The Role of Size Normalization on the Recognition Rate of Handwritten Numerals Chun Lei He, Ping Zhang, Jianxiong Dong, Ching Y. Suen, Tien D. Bui Centre for Pattern Recognition and Machine Intelligence,
More informationFE670 Algorithmic Trading Strategies. Stevens Institute of Technology
FE670 Algorithmic Trading Strategies Lecture 6. Portfolio Optimization: Basic Theory and Practice Steve Yang Stevens Institute of Technology 10/03/2013 Outline 1 MeanVariance Analysis: Overview 2 Classical
More informationSupport Vector Machine (SVM)
Support Vector Machine (SVM) CE725: Statistical Pattern Recognition Sharif University of Technology Spring 2013 Soleymani Outline Margin concept HardMargin SVM SoftMargin SVM Dual Problems of HardMargin
More information1 Introduction to Matrices
1 Introduction to Matrices In this section, important definitions and results from matrix algebra that are useful in regression analysis are introduced. While all statements below regarding the columns
More informationNeural Networks. CAP5610 Machine Learning Instructor: GuoJun Qi
Neural Networks CAP5610 Machine Learning Instructor: GuoJun Qi Recap: linear classifier Logistic regression Maximizing the posterior distribution of class Y conditional on the input vector X Support vector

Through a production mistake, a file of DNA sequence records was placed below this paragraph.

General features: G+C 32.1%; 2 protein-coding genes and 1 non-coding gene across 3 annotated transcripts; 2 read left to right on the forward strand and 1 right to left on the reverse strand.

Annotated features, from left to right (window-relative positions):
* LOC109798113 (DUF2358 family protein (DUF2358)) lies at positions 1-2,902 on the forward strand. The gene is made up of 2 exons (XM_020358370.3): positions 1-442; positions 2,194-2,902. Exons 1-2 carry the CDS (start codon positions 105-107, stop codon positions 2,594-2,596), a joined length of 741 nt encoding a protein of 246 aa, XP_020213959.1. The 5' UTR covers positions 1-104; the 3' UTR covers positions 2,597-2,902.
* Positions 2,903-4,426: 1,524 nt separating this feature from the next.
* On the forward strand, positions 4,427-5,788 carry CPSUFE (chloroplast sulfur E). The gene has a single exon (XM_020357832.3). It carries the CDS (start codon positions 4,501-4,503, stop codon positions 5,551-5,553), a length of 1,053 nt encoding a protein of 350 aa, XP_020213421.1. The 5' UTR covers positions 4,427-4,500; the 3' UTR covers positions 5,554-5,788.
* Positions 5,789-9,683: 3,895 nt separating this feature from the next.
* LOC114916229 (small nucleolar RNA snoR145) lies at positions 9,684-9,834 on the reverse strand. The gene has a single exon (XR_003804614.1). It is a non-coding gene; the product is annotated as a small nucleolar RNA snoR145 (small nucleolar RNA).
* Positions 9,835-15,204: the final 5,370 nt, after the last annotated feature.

More informationQuestion 2 Naïve Bayes (16 points)
Question 2 Naïve Bayes (16 points) About 2/3 of your email is spam so you downloaded an open source spam filter based on word occurrences that uses the Naive Bayes classifier. Assume you collected the
More informationInternational Journal of Software and Web Sciences (IJSWS) www.iasir.net
International Association of Scientific Innovation and Research (IASIR) (An Association Unifying the Sciences, Engineering, and Applied Research) ISSN (Print): 22790063 ISSN (Online): 22790071 International
More informationWe shall turn our attention to solving linear systems of equations. Ax = b
59 Linear Algebra We shall turn our attention to solving linear systems of equations Ax = b where A R m n, x R n, and b R m. We already saw examples of methods that required the solution of a linear system
More informationOn the Interaction and Competition among Internet Service Providers
On the Interaction and Competition among Internet Service Providers Sam C.M. Lee John C.S. Lui + Abstract The current Internet architecture comprises of different privately owned Internet service providers
More information